AUS v WI (1)
Asia Cup (2)
T20I Tri-Series (1)
IND v SA (1)
WI-W v NZ-W (1)
Australia, bent on retaining the Ashes, concentrated solely on avoiding defeat and succeeded in their objective. Of all the five Tests played during the season this suffered least from the weather, only one hour being lost on the fourth day.
Again England were let down by their middle batsmen. After so much rain the pitch was slow, with little bounce from the ball, and until late on the last day each side possessed a chance of victory, but neither had the courage to take it.
By this time the pitch was responsive to spin, but Australia pinned their faith on their pacemen, McKenzie and Connolly, which surprised the England players who feared trouble from Gleeson, Cowper and Chappell.
Injuries prevented the two official captains taking part and, in place of Cowdrey and Lawry, the respective sides were led by Graveney and Jarman. A deep hand wound made Graveney doubtful until the last minute and on the eve of the match England called up Sparpe when he was at the wicket ready to open for Yorkshire against Essex at Westcliff.
So England had fourteen men present and eventually left out Cowdrey, Knight and Shape, while Australia included Inverarity for Lawry. England recalled Dexter and introduced two new caps, Prideaux and Fletcher and the former proved a great success.
Fletcher had the misfortune to begin at first slip where he made noble attempts to hold two or three fast, low and wide chances before a Yorkshire crowd who reckoned that all would have been gathered by Sharpie. Small wonder that Fletcher failed with the bat at the crucial moment, although he stayed seventy minutes at the bitter end of the match in company with Barrington.
Jarman won the toss and Cowper took over Lawry's defensive role, contenting himself with 15 runs in two hours before lunch when the total reached 75 for one. Inverarity, in his First Test Match, soon fell to Snow, but Redpath batted extremely well, producing plenty of strokes; he held the innings together against some good bowling, but England missed difficult chances. When in sight of his century, Redpath attempted to sweep and was bowled round his legs by Illingworth.
Walters, Chappell and Sheahan played soundly for the most part, but Australia were perhaps fortunate to finish the first day at 258 for five, Knott having also missed one catch and a chance of stumping.
Next morning only Chappell and Freeman gave England much trouble and the remaining five wickets fell for 57 more runs. Underwood finished the innings by taking three for 10 in seven overs; his final analysis was four wickets for 41 in 28 overs, a masterly performance.
England had one over to bat before lunch and for the next three hours, despite some fine Australian fielding, the absence of Boycott and Cowdrey was not felt. Prideaux was the hero with Edrich shaping as well as he has ever done. Until Cowper bowled into the marks made by Snow, all went well for England.
Prideaux drove and hooked in almost carefree fashion and Edrich excelled with the cover drive. Then with seventy minutes left before the close and 123 runs on the board -- easily the highest opening stand of the series -- Prideaux aimed for a mighty hit over square leg from Gleeson but the ball lifted from the rough, he checked his stroke and Freeman running towards the players' pavilion held an amazing catch as the ball dropped over his shoulder with his arms outstretched.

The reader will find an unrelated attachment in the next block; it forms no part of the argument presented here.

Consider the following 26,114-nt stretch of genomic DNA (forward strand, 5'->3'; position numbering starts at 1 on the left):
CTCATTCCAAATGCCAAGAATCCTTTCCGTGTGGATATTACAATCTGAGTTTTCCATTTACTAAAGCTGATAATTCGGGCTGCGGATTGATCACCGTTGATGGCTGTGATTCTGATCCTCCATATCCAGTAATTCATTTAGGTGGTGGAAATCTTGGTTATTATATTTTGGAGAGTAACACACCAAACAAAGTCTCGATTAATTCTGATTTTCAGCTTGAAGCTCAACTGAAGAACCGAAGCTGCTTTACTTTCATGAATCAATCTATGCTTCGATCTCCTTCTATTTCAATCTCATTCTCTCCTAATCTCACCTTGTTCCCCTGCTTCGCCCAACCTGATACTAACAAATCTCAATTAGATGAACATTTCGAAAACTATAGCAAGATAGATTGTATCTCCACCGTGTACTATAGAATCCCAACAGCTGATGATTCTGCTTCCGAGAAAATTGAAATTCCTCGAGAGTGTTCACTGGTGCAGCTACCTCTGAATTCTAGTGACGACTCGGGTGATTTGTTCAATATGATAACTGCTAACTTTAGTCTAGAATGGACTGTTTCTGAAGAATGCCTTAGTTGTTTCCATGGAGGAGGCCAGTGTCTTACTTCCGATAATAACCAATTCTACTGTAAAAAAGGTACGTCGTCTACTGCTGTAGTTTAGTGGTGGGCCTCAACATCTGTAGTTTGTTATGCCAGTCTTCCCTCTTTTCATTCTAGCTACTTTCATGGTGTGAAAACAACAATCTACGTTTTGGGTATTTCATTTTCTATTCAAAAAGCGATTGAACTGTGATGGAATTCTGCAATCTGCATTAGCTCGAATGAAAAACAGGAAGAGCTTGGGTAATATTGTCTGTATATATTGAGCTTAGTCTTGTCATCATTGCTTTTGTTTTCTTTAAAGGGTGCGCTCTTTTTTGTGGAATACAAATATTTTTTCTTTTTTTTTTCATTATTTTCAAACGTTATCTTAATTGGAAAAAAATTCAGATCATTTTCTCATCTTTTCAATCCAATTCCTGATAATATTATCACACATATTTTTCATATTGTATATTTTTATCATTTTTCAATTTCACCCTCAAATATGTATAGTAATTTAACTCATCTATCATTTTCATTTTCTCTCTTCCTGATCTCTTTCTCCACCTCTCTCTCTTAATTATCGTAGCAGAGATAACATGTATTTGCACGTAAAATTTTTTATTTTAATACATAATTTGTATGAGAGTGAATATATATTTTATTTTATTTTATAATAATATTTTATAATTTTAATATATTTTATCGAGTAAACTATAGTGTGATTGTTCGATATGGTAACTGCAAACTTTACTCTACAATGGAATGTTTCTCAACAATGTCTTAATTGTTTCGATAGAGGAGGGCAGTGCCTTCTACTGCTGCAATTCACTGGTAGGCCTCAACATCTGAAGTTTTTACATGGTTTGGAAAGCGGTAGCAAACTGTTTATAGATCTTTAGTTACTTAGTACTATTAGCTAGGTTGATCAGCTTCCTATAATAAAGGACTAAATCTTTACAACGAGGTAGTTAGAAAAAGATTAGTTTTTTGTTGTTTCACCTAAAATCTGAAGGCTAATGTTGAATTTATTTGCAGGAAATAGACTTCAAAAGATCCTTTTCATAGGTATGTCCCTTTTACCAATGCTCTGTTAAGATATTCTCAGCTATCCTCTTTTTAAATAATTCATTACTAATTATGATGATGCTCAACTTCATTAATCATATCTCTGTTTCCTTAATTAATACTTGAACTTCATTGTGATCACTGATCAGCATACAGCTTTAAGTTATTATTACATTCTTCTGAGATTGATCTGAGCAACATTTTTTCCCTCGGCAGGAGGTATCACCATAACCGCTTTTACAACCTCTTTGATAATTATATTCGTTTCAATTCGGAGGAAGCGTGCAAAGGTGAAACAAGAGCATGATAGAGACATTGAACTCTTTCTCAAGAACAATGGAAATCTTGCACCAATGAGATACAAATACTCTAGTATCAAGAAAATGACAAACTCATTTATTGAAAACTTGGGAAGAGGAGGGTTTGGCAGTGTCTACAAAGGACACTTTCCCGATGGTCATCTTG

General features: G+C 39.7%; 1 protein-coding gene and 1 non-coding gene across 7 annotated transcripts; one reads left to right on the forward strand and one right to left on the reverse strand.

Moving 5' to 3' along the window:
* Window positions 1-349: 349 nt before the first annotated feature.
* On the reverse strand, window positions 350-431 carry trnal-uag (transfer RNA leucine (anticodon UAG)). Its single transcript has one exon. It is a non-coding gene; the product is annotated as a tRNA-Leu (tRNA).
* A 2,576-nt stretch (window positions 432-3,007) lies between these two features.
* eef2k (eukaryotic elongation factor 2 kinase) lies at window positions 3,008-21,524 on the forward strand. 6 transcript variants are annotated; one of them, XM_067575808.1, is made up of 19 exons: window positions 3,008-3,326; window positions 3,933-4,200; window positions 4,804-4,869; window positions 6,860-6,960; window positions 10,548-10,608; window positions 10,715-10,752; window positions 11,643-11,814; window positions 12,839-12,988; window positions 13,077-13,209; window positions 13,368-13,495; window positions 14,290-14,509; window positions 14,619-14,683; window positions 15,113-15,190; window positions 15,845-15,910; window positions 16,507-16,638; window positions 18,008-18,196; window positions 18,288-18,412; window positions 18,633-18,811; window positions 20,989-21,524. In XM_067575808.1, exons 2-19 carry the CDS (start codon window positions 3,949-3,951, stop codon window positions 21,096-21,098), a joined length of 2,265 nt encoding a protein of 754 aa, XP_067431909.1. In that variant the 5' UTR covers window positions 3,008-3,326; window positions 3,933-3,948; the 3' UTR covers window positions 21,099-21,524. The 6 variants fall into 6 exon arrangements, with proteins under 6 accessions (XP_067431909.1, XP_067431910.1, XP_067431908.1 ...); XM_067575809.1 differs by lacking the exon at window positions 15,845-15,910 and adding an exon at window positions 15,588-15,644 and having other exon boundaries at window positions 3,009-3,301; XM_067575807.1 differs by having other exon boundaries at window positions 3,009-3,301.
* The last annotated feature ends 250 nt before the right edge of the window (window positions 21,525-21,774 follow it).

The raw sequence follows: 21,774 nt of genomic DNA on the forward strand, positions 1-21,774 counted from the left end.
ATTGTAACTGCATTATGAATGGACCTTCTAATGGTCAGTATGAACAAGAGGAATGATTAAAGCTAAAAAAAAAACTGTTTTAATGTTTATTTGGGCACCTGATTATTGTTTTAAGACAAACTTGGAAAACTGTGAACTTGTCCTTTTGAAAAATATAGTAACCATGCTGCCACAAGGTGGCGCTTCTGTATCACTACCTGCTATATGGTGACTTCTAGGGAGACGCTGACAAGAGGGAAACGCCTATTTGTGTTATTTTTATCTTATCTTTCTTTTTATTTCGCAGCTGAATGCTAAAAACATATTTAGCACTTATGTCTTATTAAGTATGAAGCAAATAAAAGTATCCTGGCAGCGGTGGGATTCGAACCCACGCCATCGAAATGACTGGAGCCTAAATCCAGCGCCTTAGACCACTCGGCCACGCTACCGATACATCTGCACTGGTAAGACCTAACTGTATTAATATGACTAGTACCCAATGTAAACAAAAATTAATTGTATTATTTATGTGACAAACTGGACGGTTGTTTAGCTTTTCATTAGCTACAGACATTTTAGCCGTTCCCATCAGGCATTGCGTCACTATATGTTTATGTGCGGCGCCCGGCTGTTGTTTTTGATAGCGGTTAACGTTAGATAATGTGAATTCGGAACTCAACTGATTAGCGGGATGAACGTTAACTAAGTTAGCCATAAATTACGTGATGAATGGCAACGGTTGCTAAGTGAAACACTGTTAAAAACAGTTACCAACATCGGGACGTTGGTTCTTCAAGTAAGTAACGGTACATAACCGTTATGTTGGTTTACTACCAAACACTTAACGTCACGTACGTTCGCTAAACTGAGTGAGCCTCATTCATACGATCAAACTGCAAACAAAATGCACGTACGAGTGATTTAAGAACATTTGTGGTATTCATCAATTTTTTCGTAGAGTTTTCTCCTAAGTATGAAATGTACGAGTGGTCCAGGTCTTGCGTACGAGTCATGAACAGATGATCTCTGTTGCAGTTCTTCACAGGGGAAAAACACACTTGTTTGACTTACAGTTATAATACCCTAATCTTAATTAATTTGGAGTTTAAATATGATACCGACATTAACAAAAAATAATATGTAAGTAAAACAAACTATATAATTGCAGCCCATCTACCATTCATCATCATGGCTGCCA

Jarman promptly brought back McKenzie, who put in a very good spell with Connolly. A large section of the Yorkshire crowd turned sour against Edrich and Dexter, who were pinned down, and in next to no time England lost both, the score being 163 for three at the close.
The manner in which Graveney, Barrington, Fletcher, Knott, Illingworth and Snow failed with the bat on the third day might have caused the disillusioned crowd of 25,000 to imagine that the Australian bowlers were supermen. Fortunately for cricket, let alone England, the last man, Underwood, demonstrated the proper way to hit the ball by treating it on its merit.
He began by taking 10 from an over by Connolly and with Brown also confident and steady the last wicket put on 61 and cut down Australia's lead to 13. One must emphasise that Underwood did not indulge in wild slogging but hit intelligently.
Redpath again batted splendidly for Australia, who before the end of the third day lost Cowper and Inverarity to Illingworth for 92 runs. The cricket on Monday was very dull, the Australian batsmen being interested solely in occupation of the crease. In five hours only 191 runs were scored while the England bowlers took four more wickets.
Chappell stayed more than four hours for 81, a most valuable effort for Australia, and finally England faced the task of getting 326 to win in five minutes under five hours. Illingworth, six for 87 in 51 overs, and Underwood were never mastered and took the last five Australian wickets for 39 runs.
England needed to average 66 runs an hour and soon lost Prideaux who cutting off the back foot chopped the ball into his wicket. Edrich again played well and Dexter cut and drove in his best style until a break-back left him helpless. Connolly, the successful bowler, strove with unflagging energy, as did McKenzie. Graveney and Barrington displayed enterprise, but the runs never flowed freely enough for England and when Graveney went to a return catch in Cowper's first over Australia were already assured of the Ashes.